The hippies were heavily influenced by psychedelic drugs such as LSD. Many of them thought that LSD was the key to the inner space and that it makes you a better human being. Writers and artists of those days became the real psychedelic gurus. They popularized the drugs in their books, music, and performances. For example, author Ken Kesey founded one of the first hippie communes called the Merry Pranksters, where he often organized gigs, featuring the young Grateful Dead and free distribution of LSD.
The majority of songs at the time had various drug references in their lyrics. However, one of the most popular songs to became a symbol of the psychedelic movement — “Lucy In The Sky With Diamonds” by The Beatles — wasn’t a reference to LSD as we used to think. It was inspired by a drawing in which John Lennon’s son pictured his classmate Lucy, and the visual imagery of the song was actually influenced by Lewis Carroll’s “Alice in Wonderland.” The song nevertheless helped lead to the acceptance of LSD as a psychedelic drug.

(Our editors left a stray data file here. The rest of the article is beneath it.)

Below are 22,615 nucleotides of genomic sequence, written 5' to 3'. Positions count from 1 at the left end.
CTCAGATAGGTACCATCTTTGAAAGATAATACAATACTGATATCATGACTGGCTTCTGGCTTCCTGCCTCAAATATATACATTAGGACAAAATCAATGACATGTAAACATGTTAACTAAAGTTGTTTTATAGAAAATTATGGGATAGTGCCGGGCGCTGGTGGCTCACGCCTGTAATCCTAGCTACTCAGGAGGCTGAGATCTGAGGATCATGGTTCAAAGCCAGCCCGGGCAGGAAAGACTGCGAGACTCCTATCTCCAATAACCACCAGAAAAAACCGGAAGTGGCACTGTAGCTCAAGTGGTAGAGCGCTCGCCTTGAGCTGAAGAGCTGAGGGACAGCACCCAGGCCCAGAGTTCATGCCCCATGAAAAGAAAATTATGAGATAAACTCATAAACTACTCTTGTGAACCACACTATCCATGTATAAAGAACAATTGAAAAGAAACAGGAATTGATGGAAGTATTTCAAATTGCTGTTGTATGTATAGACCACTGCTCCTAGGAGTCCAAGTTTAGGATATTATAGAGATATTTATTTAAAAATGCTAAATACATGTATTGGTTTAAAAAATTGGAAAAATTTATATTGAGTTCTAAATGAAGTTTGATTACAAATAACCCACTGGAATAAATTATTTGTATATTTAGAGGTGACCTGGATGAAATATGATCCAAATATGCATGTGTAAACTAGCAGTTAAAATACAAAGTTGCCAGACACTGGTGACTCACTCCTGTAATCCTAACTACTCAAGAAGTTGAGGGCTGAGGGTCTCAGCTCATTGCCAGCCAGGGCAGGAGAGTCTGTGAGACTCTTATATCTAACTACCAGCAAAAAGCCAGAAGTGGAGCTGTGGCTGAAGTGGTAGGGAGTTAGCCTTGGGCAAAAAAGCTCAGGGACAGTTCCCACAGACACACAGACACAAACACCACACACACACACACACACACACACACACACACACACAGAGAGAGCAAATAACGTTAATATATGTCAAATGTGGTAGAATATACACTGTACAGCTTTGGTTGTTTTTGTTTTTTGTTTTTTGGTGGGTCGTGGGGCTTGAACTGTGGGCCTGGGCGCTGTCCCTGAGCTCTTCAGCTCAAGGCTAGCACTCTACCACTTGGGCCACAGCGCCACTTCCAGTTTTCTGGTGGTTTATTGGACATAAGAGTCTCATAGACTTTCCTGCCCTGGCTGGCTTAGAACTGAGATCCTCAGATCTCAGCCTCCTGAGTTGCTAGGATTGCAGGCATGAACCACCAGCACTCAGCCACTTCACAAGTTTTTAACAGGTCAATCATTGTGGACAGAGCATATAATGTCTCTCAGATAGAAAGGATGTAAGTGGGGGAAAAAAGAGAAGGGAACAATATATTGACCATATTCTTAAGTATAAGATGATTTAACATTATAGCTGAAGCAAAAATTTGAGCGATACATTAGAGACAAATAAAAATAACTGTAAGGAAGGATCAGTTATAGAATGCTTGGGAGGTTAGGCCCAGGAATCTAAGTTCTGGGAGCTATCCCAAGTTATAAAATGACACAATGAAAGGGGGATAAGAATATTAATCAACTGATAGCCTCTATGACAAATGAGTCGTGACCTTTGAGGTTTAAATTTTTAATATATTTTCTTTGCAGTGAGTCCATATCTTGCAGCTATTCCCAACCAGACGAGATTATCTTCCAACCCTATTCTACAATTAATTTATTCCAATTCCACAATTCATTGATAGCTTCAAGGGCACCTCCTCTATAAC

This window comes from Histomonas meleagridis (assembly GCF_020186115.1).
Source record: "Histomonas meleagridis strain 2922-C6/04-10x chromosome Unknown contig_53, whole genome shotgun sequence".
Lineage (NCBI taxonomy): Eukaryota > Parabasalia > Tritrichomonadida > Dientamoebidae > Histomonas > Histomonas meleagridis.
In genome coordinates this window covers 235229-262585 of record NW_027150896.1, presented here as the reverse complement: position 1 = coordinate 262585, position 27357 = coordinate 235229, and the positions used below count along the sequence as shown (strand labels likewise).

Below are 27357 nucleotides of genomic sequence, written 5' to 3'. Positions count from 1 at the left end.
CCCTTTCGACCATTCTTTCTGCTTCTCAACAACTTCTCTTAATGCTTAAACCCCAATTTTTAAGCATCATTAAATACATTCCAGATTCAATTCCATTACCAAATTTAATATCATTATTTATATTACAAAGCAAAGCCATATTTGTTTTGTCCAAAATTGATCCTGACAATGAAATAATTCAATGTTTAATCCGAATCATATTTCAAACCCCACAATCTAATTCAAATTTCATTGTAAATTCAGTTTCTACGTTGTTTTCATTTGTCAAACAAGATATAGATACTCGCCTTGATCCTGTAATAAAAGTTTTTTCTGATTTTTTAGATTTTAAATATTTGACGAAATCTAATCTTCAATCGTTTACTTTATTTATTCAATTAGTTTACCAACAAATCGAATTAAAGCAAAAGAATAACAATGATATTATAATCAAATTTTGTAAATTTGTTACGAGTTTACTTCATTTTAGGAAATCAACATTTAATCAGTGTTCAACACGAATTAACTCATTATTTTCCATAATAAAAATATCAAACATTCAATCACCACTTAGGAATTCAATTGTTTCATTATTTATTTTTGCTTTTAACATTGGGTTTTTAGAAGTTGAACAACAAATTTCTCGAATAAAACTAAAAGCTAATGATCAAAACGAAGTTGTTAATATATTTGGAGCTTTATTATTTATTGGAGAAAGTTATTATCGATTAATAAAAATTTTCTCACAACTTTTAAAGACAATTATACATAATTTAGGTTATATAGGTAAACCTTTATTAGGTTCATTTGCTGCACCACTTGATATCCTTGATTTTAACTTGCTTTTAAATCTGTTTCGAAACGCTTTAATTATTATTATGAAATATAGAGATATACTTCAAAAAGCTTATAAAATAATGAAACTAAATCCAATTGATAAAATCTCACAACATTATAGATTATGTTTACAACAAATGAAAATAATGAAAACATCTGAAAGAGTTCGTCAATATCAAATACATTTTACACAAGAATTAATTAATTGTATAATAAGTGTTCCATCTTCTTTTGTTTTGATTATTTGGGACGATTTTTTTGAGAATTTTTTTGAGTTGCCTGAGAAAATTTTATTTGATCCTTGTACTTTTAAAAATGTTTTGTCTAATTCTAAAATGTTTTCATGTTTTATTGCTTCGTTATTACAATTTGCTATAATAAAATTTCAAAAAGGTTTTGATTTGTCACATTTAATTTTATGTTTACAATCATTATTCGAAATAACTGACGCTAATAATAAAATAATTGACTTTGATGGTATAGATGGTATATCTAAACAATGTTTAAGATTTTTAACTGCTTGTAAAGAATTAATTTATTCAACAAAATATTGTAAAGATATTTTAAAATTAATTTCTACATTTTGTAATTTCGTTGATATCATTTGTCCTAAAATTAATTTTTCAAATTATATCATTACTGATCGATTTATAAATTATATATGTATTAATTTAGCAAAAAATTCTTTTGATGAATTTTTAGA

However, it eventually became obvious that LSD wasn’t harmless, and in 1966 it was banned in the USA and Europe—which, of course, only made it even more popular. All the more music idols avowed their use of LSD and were later accused of promoting drugs, which caused a great number of scandals.
Speed Against The Machine
Photo: Lex Van Rossen